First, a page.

When New York is wearable (almost to a fault), Milan dials back the cleavage, Paris is gorge but recession-friendly, and the season ends with a depleted sigh, at least there’s London … right? London is known for being the most risk-taking of the fashion capitals, design-wise, and has born talents like Gareth Pugh, Alexander McQueen, and Hussein Chalayan. But some of the magic was lost this spring 2011 season with a fashion week that just wasn’t as outlandish or shocking or creative as it has historically felt. Part of the problem is that London is a bastion of young talent, and young talent needs help pulling together resources for the kinds of fashion shows that get attention. So they vie for the aid of big-name sponsors like Topshop — a far different avenue than McQueen took in his early career.
Waiting to go into [McQueen’s memorial] service, Mr. Chalayan said that that type of conceptual fashion may one day return but that, for now, young designers “are concerned about what the City thinks” — meaning potential backers and sponsors.
Louise Wilson, the director of the master’s program at Saint Martins, said: “There is this omnipresent support here in England, and I’ll tell you what it’s done. There’s no risk. I think this generation has never chosen how they want to show.”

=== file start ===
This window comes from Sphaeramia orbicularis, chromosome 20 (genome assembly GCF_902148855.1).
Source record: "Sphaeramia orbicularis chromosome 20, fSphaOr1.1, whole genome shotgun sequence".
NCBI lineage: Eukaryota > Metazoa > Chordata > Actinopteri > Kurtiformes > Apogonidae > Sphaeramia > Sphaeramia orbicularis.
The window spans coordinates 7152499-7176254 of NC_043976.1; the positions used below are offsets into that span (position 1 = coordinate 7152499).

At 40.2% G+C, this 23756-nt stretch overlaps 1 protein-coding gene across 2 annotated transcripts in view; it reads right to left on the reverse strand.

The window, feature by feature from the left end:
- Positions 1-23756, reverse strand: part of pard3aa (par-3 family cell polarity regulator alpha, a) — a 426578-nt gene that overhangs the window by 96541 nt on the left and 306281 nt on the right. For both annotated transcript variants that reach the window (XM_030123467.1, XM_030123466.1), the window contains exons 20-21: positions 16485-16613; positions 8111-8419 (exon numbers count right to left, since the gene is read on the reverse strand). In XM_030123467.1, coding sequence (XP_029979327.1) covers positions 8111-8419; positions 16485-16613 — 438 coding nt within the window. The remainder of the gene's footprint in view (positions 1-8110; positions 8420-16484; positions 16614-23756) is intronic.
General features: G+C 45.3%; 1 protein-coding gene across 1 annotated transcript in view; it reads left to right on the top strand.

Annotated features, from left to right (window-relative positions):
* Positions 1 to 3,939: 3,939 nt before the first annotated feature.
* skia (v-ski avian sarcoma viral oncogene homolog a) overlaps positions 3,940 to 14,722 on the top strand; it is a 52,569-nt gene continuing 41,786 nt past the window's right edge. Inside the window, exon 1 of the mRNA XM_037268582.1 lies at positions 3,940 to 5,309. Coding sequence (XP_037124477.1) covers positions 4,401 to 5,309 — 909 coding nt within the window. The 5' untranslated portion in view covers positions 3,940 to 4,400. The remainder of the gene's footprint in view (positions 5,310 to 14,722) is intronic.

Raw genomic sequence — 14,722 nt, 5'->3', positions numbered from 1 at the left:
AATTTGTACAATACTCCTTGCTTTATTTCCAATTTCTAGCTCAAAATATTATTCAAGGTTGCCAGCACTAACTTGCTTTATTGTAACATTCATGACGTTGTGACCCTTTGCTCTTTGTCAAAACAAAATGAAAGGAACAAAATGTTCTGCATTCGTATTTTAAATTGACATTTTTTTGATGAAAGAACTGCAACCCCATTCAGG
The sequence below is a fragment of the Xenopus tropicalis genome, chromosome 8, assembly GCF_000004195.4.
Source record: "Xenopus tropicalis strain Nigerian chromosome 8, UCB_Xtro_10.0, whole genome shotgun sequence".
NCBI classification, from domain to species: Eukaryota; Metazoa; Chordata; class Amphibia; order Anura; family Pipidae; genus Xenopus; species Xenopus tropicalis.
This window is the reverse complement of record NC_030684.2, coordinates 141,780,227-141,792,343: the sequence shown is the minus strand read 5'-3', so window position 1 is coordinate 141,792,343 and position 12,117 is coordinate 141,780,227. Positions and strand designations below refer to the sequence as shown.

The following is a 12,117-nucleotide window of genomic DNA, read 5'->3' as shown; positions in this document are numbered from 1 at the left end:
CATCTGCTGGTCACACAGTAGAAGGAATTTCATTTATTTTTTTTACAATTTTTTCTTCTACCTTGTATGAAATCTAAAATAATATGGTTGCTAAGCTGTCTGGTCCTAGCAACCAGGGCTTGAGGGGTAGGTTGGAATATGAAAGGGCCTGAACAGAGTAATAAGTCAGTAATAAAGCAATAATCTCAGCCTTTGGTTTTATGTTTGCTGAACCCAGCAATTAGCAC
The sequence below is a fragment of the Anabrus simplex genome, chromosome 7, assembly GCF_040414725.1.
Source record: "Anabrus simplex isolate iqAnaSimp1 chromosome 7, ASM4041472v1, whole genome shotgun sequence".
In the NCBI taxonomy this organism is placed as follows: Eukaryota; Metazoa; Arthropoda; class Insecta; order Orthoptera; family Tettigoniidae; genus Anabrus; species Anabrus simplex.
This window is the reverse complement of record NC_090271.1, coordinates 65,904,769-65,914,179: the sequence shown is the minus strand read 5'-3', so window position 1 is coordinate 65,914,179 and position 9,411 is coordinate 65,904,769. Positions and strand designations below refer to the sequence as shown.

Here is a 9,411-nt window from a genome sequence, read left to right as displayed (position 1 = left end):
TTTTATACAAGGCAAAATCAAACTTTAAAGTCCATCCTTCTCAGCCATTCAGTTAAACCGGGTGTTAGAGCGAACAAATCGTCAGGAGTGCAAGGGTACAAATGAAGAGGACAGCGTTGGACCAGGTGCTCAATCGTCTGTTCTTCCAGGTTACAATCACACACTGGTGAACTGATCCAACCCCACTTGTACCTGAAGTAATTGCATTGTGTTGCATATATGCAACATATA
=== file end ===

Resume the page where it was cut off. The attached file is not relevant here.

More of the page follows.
Young designers rely on spaces financed by sponsors like Topshop. As a result, Ms. Wilson said, they are not “looking for solutions to their own problems.” That almost childish refusal to take full responsibility for how their work is presented — as Mr. McQueen and Mr. Chalayan did — also seems to retard their creative powers.
But could the Internet also be to blame? Could the personal-style blogs that seem to be spreading like a bad rash over the Internet be messing with designers’ heads?
“There’s a lack of gravitas now in London,” Andrew Lamb, a runway photographer for the past 25 years, said outside Somerset House. Mr. Lamb recalled the great street fashion in the era of Katharine Hamnett. Today, of course, there isn’t a dominant look, but there is a voracious interest in the minutiae of people’s style that spills into solipsism. It’s as though everyone is Facebooking someone with a camera.